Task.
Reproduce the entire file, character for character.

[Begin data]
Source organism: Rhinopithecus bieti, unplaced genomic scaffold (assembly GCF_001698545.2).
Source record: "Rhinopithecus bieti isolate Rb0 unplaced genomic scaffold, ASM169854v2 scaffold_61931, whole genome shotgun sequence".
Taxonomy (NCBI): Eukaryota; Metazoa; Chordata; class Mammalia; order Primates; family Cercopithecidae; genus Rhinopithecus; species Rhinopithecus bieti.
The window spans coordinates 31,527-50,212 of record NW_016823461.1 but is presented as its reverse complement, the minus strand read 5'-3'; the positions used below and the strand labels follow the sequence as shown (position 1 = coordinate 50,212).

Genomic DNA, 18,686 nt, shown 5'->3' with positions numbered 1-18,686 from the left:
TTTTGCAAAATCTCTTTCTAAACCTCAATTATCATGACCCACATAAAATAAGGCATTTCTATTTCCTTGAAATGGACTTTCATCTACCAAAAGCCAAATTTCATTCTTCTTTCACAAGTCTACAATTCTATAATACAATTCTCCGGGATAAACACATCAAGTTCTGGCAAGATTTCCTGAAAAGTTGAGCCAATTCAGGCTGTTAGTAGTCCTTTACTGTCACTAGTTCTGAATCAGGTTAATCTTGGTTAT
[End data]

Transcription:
Source organism: Rhinopithecus bieti, unplaced genomic scaffold (assembly GCF_001698545.2).
Source record: "Rhinopithecus bieti isolate Rb0 unplaced genomic scaffold, ASM169854v2 scaffold_61931, whole genome shotgun sequence".
Taxonomy (NCBI): Eukaryota; Metazoa; Chordata; class Mammalia; order Primates; family Cercopithecidae; genus Rhinopithecus; species Rhinopithecus bieti.
The window spans coordinates 31,527-50,212 of record NW_016823461.1 but is presented as its reverse complement, the minus strand read 5'-3'; the positions used below and the strand labels follow the sequence as shown (position 1 = coordinate 50,212).

Genomic DNA, 18,686 nt, shown 5'->3' with positions numbered 1-18,686 from the left:
TTTTGCAAAATCTCTTTCTAAACCTCAATTATCATGACCCACATAAAATAAGGCATTTCTATTTCCTTGAAATGGACTTTCATCTACCAAAAGCCAAATTTCATTCTTCTTTCACAAGTCTACAATTCTATAATACAATTCTCCGGGATAAACACATCAAGTTCTGGCAAGATTTCCTGAAAAGTTGAGCCAATTCAGGCTGTTAGTAGTCCTTTACTGTCACTAGTTCTGAATCAGGTTAATCTTGGTTAT